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  • Author or Editor: Martin M. Meyer Jr. x
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Abstract

Plants were initiated from florets of Hosta sieboldiana (Lodd.) Engler cultivars cultured on a modified Murashige-Skoog medium containing 0.5 – 2.5 mg/liter naphthaleneacetic acid (NAA) and 0.5 – 2.5 mg/liter 6-benzylamino purine (BA) and grown in the light. These plants could be separated and proliferated on a similar medium to give large numbers of plants. Plant propagated from ‘Frances Williams’ had a chimeral separation into green and gold sports as well as retaining the chimeral organization.

Open Access

Abstract

Seeds of C. apiculatus and C. divaricatus were treated with concentrated H2SO4, washed, and stored in moist vermiculite at 2°C (stratified) for 0, 30, 58, 87, and 116 days. These seeds were then tested for germination at 4.5, 10.0, 15.5, 21.0, and 26.5°. The percentage of seed that germinated was influenced by an interaction of duration of stratification and germination temperature. Seeds of these species germinated at a widening range of temperatures as length of moist chilling increased and thus, demonstrated the postdormant phenomenon.

Open Access

Abstract

Flower pedicels and ovary bases of 4 cultivars of Rhododendron catawbiense Michx. were cultured in vitro and proliferated granular masses of tissue on Anderson's medium containing indoleacetic acid (IAA) 1.0 or 4.0 mg/liter and 6(γ,γ-dimethylal-lylamino)-purine (2iP) 5.0 or 15.0 mg/liter. These masses formed numerous shoots when cultured on Anderson's medium with lower levels of growth regulators. The shoots were rooted and grown as plants which appeared normal in vegetative characteristics.

Open Access

Abstract

Illinois with over 11 million people (83% urban) is the population leader and leading consumer of environmental plants in the Midwest. Illinois' considerable wealth is derived from a diversified industrial and agricultural base of which environmental horticulture plays an important role. The Illinois Department of Agriculture Bureau of Plant and Apiary Protection lists over 900 certified plant nurseries with about 10,000 ha in production and over 2500 certified dealers in nursery stock. The production nurseries are widely distributed but tend to cluster around highly populated areas (see map). Many of the nurseries range in size from 0.1 to 10 ha and grow and sell for local consumption, but several are retail and wholesale establishments of 100-500 ha and sell nationally as well as locally. Illinois requires diverse landscape plant materials for its 384 miles from Wisconsin to Kentucky. This large geographic area results in a diversity of climate and soil types which means specialty crops do well in certain areas.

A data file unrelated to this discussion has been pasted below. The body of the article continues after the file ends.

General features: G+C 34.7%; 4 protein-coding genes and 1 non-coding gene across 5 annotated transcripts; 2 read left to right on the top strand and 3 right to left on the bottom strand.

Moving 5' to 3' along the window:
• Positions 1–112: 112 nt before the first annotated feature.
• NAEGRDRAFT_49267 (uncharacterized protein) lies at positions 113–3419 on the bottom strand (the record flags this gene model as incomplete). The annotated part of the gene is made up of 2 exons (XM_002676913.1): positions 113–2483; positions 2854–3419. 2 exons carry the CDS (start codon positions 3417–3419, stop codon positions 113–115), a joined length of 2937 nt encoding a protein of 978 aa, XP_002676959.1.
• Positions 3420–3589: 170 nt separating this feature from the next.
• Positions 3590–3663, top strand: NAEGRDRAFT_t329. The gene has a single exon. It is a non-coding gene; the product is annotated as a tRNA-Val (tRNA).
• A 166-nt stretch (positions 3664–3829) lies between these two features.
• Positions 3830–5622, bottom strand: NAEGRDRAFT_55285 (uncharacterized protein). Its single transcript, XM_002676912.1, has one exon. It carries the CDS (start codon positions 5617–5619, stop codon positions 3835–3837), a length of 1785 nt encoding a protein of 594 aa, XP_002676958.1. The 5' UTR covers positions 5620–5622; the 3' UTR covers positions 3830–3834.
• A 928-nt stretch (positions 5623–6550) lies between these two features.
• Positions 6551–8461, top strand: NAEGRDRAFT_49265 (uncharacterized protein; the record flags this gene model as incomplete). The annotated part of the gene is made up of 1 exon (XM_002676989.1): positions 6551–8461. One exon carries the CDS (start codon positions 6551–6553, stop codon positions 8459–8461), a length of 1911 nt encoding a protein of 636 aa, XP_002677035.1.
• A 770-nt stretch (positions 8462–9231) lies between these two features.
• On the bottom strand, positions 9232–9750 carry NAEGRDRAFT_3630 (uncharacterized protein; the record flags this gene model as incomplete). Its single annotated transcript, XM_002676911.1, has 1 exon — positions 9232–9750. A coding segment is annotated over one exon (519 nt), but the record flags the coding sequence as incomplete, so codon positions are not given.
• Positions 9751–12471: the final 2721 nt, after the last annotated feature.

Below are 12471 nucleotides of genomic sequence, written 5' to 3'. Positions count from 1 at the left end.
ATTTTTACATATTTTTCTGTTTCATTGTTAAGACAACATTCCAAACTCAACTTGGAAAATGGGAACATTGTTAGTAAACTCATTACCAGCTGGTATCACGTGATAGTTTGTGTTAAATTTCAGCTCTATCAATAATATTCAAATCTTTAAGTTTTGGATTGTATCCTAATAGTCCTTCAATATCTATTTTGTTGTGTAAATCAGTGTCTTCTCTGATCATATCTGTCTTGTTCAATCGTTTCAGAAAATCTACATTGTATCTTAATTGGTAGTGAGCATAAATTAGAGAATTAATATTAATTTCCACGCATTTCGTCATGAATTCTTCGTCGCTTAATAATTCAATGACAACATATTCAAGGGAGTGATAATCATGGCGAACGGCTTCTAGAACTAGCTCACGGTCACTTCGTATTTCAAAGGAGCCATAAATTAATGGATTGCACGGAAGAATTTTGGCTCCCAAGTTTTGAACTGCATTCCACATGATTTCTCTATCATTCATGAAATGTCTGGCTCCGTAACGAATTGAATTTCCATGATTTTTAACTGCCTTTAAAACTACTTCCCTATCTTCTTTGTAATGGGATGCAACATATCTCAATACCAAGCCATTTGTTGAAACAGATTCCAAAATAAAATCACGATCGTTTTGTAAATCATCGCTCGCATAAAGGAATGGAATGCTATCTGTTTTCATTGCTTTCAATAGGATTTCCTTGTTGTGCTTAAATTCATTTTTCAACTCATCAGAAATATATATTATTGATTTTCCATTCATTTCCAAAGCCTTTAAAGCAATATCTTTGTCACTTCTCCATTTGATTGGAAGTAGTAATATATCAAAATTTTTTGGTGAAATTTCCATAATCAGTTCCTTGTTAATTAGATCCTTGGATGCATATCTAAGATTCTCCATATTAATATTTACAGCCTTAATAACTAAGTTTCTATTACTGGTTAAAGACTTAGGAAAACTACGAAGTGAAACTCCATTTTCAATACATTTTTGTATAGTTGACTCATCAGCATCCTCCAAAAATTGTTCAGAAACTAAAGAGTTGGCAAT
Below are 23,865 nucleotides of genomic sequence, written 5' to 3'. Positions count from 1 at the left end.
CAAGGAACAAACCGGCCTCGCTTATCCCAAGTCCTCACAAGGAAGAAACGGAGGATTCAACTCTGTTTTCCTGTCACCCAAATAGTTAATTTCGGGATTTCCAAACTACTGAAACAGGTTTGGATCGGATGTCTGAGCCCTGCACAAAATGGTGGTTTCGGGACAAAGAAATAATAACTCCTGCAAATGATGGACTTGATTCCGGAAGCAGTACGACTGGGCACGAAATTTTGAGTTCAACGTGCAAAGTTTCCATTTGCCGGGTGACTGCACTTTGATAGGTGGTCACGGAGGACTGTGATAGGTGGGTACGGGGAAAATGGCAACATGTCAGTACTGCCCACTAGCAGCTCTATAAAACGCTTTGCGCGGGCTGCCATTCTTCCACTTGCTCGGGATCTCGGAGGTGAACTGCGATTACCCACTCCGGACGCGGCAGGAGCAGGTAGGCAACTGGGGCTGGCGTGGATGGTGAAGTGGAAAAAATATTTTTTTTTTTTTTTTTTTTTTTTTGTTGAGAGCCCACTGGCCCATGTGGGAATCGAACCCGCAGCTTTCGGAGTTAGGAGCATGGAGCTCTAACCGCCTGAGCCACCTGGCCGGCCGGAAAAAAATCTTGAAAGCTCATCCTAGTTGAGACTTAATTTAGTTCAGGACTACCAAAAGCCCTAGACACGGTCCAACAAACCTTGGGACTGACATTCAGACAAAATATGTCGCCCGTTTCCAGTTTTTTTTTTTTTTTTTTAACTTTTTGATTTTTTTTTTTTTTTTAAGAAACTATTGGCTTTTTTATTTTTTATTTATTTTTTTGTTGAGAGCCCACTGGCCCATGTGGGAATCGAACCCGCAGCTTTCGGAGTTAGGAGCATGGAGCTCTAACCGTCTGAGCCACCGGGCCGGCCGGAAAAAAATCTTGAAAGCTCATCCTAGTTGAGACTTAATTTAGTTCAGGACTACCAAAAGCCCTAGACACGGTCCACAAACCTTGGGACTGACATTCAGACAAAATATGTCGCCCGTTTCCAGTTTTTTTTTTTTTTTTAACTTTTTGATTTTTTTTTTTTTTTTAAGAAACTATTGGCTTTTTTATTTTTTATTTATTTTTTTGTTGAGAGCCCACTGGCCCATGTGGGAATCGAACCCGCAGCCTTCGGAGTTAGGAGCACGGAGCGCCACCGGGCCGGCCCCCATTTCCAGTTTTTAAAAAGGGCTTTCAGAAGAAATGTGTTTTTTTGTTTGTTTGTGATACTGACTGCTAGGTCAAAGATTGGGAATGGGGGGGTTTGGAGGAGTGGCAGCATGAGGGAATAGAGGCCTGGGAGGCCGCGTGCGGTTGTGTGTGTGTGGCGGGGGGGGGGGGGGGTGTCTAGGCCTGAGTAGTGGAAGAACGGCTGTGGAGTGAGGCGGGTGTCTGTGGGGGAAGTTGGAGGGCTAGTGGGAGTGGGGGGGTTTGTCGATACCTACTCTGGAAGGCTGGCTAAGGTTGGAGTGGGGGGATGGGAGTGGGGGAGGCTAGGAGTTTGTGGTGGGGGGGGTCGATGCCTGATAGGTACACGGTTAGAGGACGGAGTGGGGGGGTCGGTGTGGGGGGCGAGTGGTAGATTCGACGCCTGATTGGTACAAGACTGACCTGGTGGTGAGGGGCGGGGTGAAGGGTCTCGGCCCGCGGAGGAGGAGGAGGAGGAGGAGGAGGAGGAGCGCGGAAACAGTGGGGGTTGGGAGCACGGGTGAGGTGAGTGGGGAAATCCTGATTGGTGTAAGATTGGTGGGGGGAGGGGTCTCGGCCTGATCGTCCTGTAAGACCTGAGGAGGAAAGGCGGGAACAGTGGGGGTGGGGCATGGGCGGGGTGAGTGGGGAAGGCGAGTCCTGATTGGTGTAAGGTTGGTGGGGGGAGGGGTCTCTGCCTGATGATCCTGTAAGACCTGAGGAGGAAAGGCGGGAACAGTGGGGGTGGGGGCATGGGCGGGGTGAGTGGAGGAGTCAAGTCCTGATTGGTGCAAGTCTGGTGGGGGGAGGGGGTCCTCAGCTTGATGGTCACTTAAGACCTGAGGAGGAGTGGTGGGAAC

Open Access

Abstract

terile rooms or reach-in boxes were used to prevent contamination of cultures in early work with plant tissue and embryo culture. The new sterile hoods, which are a spinoff of the aerospace program (2), make continuous work at transferring tissue cultures comfortable and reduce contamination. The laminar flow hood, evaluated by Coriell and McGarrity (1), is particularly comfortable and effective. These hoods are large, heavy, and expensive pieces of equipment and not entirely suitable for protoplast manipulation and other microscope work. This report will describe a sterile hood, which can be built easily with readily obtainable components and has advantages over many of the available commercial units. The laminar flow hood described is reasonably portable and minimizes vibration of the work surface, making it ideal for microscope work.

Open Access

Abstract

In the article “Semiportable Laminar Flow Hood for Tissue Culture and Microscope Use for Research and Teaching” by Martin M. Meyer, Jr. (HortScience 21:1064–1065, Aug. 1986), the first sentence of the article should read “Sterile rooms or reachin boxes were used to prevent contamination of cultures in early work with plant tissue and embryo culture.”